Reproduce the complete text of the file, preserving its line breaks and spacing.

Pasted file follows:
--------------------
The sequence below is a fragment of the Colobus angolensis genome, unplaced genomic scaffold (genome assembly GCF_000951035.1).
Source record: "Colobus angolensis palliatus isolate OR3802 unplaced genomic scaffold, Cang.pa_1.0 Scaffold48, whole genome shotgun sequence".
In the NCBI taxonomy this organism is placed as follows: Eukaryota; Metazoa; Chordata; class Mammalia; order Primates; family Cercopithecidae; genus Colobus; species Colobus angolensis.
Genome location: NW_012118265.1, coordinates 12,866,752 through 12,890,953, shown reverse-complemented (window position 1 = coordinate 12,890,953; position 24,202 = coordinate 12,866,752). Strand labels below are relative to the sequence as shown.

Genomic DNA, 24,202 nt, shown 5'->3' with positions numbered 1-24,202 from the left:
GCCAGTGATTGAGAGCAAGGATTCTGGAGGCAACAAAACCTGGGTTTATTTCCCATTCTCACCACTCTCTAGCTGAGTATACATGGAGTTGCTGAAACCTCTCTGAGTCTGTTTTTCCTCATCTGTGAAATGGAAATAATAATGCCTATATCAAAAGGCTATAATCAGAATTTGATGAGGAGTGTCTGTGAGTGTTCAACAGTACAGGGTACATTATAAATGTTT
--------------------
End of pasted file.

The sequence below is a fragment of the Colobus angolensis genome, unplaced genomic scaffold (genome assembly GCF_000951035.1).
Source record: "Colobus angolensis palliatus isolate OR3802 unplaced genomic scaffold, Cang.pa_1.0 Scaffold48, whole genome shotgun sequence".
In the NCBI taxonomy this organism is placed as follows: Eukaryota; Metazoa; Chordata; class Mammalia; order Primates; family Cercopithecidae; genus Colobus; species Colobus angolensis.
Genome location: NW_012118265.1, coordinates 12,866,752 through 12,890,953, shown reverse-complemented (window position 1 = coordinate 12,890,953; position 24,202 = coordinate 12,866,752). Strand labels below are relative to the sequence as shown.

Genomic DNA, 24,202 nt, shown 5'->3' with positions numbered 1-24,202 from the left:
GCCAGTGATTGAGAGCAAGGATTCTGGAGGCAACAAAACCTGGGTTTATTTCCCATTCTCACCACTCTCTAGCTGAGTATACATGGAGTTGCTGAAACCTCTCTGAGTCTGTTTTTCCTCATCTGTGAAATGGAAATAATAATGCCTATATCAAAAGGCTATAATCAGAATTTGATGAGGAGTGTCTGTGAGTGTTCAACAGTACAGGGTACATTATAAATGTTT